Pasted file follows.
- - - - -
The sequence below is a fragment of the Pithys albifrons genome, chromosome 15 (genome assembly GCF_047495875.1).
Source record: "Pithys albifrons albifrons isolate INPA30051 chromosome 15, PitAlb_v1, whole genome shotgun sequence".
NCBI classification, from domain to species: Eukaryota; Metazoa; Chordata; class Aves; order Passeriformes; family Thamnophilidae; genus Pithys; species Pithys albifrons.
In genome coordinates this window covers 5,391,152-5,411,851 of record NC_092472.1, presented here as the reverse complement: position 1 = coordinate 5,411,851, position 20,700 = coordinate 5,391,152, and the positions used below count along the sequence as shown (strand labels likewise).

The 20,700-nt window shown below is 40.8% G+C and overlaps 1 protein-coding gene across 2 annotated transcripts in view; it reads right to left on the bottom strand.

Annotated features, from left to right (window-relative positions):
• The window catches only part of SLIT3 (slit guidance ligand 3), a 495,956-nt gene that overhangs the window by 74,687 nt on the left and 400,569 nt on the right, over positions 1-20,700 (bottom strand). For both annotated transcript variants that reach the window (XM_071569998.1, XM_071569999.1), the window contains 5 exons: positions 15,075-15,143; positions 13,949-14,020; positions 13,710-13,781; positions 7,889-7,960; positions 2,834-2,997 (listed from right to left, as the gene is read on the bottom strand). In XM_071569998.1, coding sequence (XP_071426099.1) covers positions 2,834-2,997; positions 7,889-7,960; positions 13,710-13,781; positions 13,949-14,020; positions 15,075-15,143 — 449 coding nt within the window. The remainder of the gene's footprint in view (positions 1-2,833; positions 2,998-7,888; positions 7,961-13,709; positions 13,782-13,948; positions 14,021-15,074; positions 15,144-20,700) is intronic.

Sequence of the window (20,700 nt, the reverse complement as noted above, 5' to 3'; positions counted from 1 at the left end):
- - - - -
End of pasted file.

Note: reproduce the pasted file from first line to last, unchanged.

The sequence below is a fragment of the Pithys albifrons genome, chromosome 15 (genome assembly GCF_047495875.1).
Source record: "Pithys albifrons albifrons isolate INPA30051 chromosome 15, PitAlb_v1, whole genome shotgun sequence".
NCBI classification, from domain to species: Eukaryota; Metazoa; Chordata; class Aves; order Passeriformes; family Thamnophilidae; genus Pithys; species Pithys albifrons.
In genome coordinates this window covers 5,391,152-5,411,851 of record NC_092472.1, presented here as the reverse complement: position 1 = coordinate 5,411,851, position 20,700 = coordinate 5,391,152, and the positions used below count along the sequence as shown (strand labels likewise).

The 20,700-nt window shown below is 40.8% G+C and overlaps 1 protein-coding gene across 2 annotated transcripts in view; it reads right to left on the bottom strand.

Annotated features, from left to right (window-relative positions):
• The window catches only part of SLIT3 (slit guidance ligand 3), a 495,956-nt gene that overhangs the window by 74,687 nt on the left and 400,569 nt on the right, over positions 1-20,700 (bottom strand). For both annotated transcript variants that reach the window (XM_071569998.1, XM_071569999.1), the window contains 5 exons: positions 15,075-15,143; positions 13,949-14,020; positions 13,710-13,781; positions 7,889-7,960; positions 2,834-2,997 (listed from right to left, as the gene is read on the bottom strand). In XM_071569998.1, coding sequence (XP_071426099.1) covers positions 2,834-2,997; positions 7,889-7,960; positions 13,710-13,781; positions 13,949-14,020; positions 15,075-15,143 — 449 coding nt within the window. The remainder of the gene's footprint in view (positions 1-2,833; positions 2,998-7,888; positions 7,961-13,709; positions 13,782-13,948; positions 14,021-15,074; positions 15,144-20,700) is intronic.

Sequence of the window (20,700 nt, the reverse complement as noted above, 5' to 3'; positions counted from 1 at the left end):